The methods cyclists use to get faster have evolved since the late 1990’s. Twenty years ago, if you were using a power meter you were considered an early adopter. Now, power — whether you’re using a power meter or another source — is the gold standard that modern athletes use to measure their fitness and performances.

Why Use Power Over Heart Rate?

With power, the numbers don’t lie. Power-measuring devices — most commonly power meters and smart trainers — objectively measure what it takes for the body to turn the pedals over at any given effort, instantaneously.

Unlike heart rate, power is a consistent measure of the energy being applied to the pedals. This tells us a lot about the tolls taken on the physiological processes of the body during training and racing. The advantage here is that cyclists are able to isolate particular areas of their training for specific performance improvements that previously weren’t as accurately understood.

Quantified in watts, a measure of a cyclist’s power is consistently calculated using an internal component within a power meter known as a strain gauge. Each of these devices are precisely calibrated by manufacturers to ensure consistency across the board. Specifically, within each power-measuring device the calculation for power goes something like this:

Force x Cadence = Power

“Using power as the primary metric to train and race with allows cyclists to isolate particular areas of their training for specific performance improvements that previously weren’t as accurately understood.”

Lagging Indicator of Strain vs. Instantaneous Indicator of Effort

Image showing modern, instantaneous power vs lagging heart rate data

One of the greatest advantages power has over heart rate is that your efforts (or lack thereof) are immediately and accurately represented. Measuring cycling efforts using heart rate is a lagging indicator of how an effort is straining the body. Increasingly evident in shorter durations efforts, you can see in the figure above how responsive power (yellow) is to an effort compared to heart rate (red). As opposed to the yellow line for power, heart rate takes a few moments to begin to level off at that same effort level. You will also see the red line for heart rate mislead you in thinking you’re working after the interval has already been completed as the prescribed effort lowers in the recovery valleys.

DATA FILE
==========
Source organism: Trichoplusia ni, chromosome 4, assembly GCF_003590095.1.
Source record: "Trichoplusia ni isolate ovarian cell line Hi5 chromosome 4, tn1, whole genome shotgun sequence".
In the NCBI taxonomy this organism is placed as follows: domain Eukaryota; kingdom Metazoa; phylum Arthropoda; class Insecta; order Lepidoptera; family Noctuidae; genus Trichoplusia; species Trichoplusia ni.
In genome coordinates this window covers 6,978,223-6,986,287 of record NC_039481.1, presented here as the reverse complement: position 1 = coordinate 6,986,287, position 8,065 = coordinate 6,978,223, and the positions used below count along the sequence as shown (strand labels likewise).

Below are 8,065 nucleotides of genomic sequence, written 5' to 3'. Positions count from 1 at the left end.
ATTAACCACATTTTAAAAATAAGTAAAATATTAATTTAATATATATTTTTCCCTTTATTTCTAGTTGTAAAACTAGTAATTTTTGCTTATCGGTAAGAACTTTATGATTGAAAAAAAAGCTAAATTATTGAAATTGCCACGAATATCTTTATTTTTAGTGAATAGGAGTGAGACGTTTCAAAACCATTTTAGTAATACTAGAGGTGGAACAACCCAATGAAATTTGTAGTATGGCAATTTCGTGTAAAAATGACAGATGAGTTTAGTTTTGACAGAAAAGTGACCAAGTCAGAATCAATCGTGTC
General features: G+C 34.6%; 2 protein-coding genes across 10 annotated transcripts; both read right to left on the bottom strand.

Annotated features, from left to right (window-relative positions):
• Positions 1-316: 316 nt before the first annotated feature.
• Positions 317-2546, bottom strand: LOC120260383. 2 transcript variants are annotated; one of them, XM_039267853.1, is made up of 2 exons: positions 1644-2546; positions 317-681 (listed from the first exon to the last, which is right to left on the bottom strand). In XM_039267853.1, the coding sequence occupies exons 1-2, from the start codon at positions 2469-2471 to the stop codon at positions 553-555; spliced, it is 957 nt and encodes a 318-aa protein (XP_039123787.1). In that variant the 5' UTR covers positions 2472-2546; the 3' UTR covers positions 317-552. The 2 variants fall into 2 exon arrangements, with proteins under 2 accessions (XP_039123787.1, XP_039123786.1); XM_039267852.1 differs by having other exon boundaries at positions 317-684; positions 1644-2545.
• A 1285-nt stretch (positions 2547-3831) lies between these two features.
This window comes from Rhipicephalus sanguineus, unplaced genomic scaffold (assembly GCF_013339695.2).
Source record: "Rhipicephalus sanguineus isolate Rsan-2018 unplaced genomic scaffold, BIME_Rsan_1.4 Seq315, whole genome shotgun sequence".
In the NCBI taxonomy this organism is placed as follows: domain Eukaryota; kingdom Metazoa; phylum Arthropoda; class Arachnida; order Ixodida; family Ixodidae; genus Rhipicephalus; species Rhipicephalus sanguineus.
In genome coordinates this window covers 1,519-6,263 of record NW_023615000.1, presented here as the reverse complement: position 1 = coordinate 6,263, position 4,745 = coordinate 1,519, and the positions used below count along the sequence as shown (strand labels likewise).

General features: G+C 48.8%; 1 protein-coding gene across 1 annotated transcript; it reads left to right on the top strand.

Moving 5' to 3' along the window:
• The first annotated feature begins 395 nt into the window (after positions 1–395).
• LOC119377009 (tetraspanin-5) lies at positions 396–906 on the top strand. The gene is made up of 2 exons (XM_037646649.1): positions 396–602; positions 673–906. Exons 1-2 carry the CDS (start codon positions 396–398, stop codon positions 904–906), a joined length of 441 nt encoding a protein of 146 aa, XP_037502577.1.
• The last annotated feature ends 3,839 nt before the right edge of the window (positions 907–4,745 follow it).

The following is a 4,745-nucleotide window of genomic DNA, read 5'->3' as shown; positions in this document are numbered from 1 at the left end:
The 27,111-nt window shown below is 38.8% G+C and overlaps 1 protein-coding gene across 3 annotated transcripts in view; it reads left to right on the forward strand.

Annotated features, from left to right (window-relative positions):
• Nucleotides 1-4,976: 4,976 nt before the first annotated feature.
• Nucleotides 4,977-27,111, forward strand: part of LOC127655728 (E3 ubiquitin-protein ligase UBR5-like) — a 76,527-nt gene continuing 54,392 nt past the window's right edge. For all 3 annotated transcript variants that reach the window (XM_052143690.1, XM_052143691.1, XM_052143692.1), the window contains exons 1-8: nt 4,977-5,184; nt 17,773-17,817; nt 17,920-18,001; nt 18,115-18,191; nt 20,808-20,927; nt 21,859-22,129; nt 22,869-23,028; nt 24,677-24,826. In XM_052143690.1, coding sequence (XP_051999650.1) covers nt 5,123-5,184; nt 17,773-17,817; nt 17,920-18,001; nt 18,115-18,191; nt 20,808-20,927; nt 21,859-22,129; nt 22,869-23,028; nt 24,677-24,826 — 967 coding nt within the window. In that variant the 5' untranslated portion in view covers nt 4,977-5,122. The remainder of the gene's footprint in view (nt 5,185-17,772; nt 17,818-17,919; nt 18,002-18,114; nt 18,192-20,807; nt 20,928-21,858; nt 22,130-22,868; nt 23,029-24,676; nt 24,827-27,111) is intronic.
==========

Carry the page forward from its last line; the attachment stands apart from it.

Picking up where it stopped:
Steep climbs, gusty winds, varied terrain, in each circumstance power numbers will always be true. Judging efforts in these conditions using heart rate could tell you otherwise. Potentially its achilles heel, heart rate is also largely affected by a large number of external variables.

This underlying issue behind obtaining consistent heart rate readings disqualifies any heart rate-derived metric (trend analysis like Max HR, Heart Rate Decoupling, Resting Heart Rate) as being reliable.

“Power objectively measures the amount of work you’re doing. Although heart rate is objective in that it measure BPM, it is completely subjective in terms of the physiological stress being put on the body.”

What Happened to Heart Rate?

Cyclists have always known and accepted the variability of using heart rate as a measure of effort. At one point in time, it was our only choice. We have known of the many factors that work against gaining repeatable results from heart rate, including:

– Race nerves
– Level of fatigue
– Riding at different elevations
– Fluctuating stress
– Level of hydration
– Nutrition
– Caffeine intake
– Position on the bike
– Level of recovery
– Lingering illness
– The list goes on …

Like advances in any field — science, education, engineering — when new technology provides an improved substitute, you accept change and learn to adapt. This is the transition that modern athletes made: moving from training and racing by heart rate to doing so using power.

This isn’t to say readings from a heart rate monitor are false data. Heart rate monitors objectively measure how many beats per minute an athlete’s heart is beating. What modern athletes training and racing with power argue is there are too many variables that can impact why it’s beating that many times per minute. It is objective in that it measures BPM, but it is completely subjective in terms of physiological stress being put on the body.

How The Modern Athlete Uses Power and Heart Rate

Athletes wise to contemporary training methods use power-measuring devices as their primary training tools. These athletes may also use a device that measures their heart rate alongside power, as a secondary metric. The key thing here is they use heart rate as a complement to their power data as a way to tell a more broad story about their training, rather than using it as a sole guiding metric.

This goes to show you don’t have to throw your heart rate monitor away — we’re certainly not advocating that. Instead, what’s required is a shift in focus. That’s it. Because as all modern athletes know, focusing on the right training tools in your search for speed can make all the difference.

For more cycling training knowledge, listen to Ask a Cycling Coach — the only podcast dedicated to making you a faster cyclist. New episodes are released weekly.